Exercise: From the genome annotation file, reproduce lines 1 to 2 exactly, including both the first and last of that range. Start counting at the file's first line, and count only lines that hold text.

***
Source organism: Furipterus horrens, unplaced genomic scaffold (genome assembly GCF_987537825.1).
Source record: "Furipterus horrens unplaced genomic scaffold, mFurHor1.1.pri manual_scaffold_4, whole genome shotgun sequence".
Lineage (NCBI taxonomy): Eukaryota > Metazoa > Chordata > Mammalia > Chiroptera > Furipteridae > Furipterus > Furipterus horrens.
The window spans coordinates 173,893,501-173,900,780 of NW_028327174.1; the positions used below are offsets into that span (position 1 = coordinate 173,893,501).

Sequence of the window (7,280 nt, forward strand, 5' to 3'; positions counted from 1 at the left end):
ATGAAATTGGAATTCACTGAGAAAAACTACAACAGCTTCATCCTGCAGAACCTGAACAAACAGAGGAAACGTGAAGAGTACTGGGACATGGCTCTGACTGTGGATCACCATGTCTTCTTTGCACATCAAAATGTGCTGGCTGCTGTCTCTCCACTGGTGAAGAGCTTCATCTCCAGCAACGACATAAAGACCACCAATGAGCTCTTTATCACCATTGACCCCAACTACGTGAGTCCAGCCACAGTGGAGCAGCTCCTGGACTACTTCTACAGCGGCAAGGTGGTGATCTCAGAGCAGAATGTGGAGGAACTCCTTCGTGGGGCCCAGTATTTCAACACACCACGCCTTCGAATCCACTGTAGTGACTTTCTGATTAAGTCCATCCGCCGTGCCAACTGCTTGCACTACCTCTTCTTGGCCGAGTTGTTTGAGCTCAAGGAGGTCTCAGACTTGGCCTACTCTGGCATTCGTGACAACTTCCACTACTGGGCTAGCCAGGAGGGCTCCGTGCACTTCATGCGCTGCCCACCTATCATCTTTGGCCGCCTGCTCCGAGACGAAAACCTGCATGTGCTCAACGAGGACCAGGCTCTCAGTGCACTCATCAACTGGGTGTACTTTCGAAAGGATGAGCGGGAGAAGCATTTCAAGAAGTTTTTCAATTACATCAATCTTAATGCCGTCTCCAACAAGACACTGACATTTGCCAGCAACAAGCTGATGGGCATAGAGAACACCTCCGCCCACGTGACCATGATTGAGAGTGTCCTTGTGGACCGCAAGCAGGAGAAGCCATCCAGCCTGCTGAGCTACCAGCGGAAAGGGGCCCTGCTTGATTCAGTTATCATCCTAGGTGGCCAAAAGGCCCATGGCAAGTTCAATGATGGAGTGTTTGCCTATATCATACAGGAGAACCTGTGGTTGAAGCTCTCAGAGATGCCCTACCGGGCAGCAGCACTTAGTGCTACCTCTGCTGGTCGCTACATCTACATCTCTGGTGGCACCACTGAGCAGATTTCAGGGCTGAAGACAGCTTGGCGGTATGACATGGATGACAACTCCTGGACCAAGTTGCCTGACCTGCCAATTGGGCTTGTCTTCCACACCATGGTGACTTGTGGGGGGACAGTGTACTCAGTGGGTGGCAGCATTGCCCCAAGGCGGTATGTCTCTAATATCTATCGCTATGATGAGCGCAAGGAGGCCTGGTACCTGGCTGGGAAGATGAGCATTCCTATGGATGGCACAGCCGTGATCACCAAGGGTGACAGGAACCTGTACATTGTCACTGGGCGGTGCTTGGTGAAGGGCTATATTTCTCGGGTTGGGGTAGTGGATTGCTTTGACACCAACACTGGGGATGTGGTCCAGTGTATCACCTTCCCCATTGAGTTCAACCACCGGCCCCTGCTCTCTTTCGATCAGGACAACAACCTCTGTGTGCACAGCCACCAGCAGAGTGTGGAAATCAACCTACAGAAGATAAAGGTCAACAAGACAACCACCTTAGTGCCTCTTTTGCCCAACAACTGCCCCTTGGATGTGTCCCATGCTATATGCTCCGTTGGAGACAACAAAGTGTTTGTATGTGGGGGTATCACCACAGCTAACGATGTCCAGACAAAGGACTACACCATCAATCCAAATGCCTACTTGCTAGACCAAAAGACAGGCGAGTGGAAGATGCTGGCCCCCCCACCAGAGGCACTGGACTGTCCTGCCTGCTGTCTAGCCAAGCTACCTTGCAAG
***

Source organism: Furipterus horrens, unplaced genomic scaffold (genome assembly GCF_987537825.1).
Source record: "Furipterus horrens unplaced genomic scaffold, mFurHor1.1.pri manual_scaffold_4, whole genome shotgun sequence".